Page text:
Strategies will be reevaluated and portfolios will need to be rebalanced, requiring investment and financing activities. Overall, I suspect it will be a time when many businesses will need to change hands in the oil industry. Although energy is also an industry where, on the way up, there are as well strong incentives for companies to engage in M&A transactions.

    Motivation on the way up, and while still in the top third of the business cycle include:
    • Higher growth companies
    • Benefiting from market leadership
    • Access to more capacity in talent
    • Access technology capabilities and R&D to avoid digital disruption
    • More available public and private capital markets

    Motivation on the way down, and until coming out the other side of the bottom third include:
    • Better value / lower risk
    • Opportunity to get market leadership
    • Reducing industry capacity / Consolidation
    • Get an edge over competition with technology to protect market share
    • Debt restructuring and distressed asset purchases
    • Interest rate policy stimulus / ZIRP
    • More available and motivated talent

    As well, there are many more considerations depending on the specific situation.

    In a broader sense substitutes such as green energy are improving in their value arguably faster than fossil fuels, bringing down their costs and improving aspects of delivery. However the global demand for energy is increasing rapidly, and the net demand for petroleum and other liquid fuels has an increasing trend from an average of 99.97 million barrels per day in 2018, to 100.75 million barrels per day in 2019. Projections are currently 101.12 million bpd in 2020, and 102.85 bpd in 2021, but may get revised downwards due to the crisis.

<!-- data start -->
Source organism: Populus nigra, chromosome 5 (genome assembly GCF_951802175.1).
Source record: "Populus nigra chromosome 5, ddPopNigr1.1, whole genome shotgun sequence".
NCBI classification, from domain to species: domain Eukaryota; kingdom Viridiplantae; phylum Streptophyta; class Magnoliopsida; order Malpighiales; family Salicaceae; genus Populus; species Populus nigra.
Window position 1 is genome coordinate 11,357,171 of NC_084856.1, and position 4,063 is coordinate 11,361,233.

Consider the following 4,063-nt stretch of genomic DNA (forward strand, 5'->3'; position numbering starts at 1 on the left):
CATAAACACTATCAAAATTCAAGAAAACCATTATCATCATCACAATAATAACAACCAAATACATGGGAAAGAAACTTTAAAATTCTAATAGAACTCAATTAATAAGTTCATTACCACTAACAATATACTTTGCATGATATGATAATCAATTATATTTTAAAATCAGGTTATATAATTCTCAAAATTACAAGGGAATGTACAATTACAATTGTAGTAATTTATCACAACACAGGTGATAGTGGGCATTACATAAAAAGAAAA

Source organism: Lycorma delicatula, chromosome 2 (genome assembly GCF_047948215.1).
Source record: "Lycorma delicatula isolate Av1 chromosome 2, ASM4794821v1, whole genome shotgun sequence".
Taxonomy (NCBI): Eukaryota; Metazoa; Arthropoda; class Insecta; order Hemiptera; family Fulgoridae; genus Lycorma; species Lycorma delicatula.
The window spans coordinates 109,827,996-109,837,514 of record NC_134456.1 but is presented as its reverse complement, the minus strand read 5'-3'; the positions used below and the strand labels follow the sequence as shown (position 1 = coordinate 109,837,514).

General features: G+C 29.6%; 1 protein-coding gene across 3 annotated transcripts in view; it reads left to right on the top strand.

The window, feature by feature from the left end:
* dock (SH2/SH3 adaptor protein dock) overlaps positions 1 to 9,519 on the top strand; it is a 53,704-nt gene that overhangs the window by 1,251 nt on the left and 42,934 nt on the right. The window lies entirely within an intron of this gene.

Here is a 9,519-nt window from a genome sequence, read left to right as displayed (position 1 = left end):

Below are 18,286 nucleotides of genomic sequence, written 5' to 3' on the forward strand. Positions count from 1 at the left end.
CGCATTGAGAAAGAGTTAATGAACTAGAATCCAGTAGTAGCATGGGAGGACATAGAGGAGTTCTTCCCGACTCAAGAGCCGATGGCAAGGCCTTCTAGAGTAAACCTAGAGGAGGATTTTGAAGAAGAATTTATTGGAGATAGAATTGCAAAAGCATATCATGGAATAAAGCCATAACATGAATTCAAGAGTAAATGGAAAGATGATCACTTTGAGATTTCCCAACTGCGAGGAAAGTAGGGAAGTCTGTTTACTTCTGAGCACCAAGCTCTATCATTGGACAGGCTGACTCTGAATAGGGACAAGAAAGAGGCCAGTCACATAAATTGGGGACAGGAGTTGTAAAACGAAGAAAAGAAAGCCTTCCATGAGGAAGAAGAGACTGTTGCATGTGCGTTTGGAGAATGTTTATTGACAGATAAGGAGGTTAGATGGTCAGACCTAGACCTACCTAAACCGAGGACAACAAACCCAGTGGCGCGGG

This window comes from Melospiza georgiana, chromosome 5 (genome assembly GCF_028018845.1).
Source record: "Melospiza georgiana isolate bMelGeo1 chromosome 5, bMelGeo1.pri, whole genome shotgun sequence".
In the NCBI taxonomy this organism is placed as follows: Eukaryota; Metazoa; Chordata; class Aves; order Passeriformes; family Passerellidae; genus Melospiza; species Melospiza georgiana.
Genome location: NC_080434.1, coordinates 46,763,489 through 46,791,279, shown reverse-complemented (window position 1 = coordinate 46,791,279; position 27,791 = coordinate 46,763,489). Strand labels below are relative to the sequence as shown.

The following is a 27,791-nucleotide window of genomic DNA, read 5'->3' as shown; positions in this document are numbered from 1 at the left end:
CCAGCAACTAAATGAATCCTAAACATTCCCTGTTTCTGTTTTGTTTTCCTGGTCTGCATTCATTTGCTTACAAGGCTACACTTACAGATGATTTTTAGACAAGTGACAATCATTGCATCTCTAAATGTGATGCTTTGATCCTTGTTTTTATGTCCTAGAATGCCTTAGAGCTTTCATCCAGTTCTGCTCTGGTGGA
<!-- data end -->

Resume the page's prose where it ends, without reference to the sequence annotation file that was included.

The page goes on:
However due to overall demand, and a potentially less competitive (more consolidated) market moving forwards, the oil and gas industry could be positioned to be a going concern well into the future.

    Reference Barrels Per Day: https://www.eia.gov/outlooks/steo/report/global_oil.php


    Tanaquil Chantrill

    Thanks Korath, these are great points. We are in unprecedented times with the Corona Virus pandemic and the markets continuing to fall and of course the Oil Price War, having an outlook on future M&A activity in Oil and Gas with so many moving parts, is more challenging than ever. One theme that I think will continue to hold true is the majors and large oil and gas companies pushing to become Big Energy companies. In order to execute on this theme, one may see divesting of non-core oil and gas assets and businesses to allow for expanding into lower carbon assets and renewables as part of their portfolio.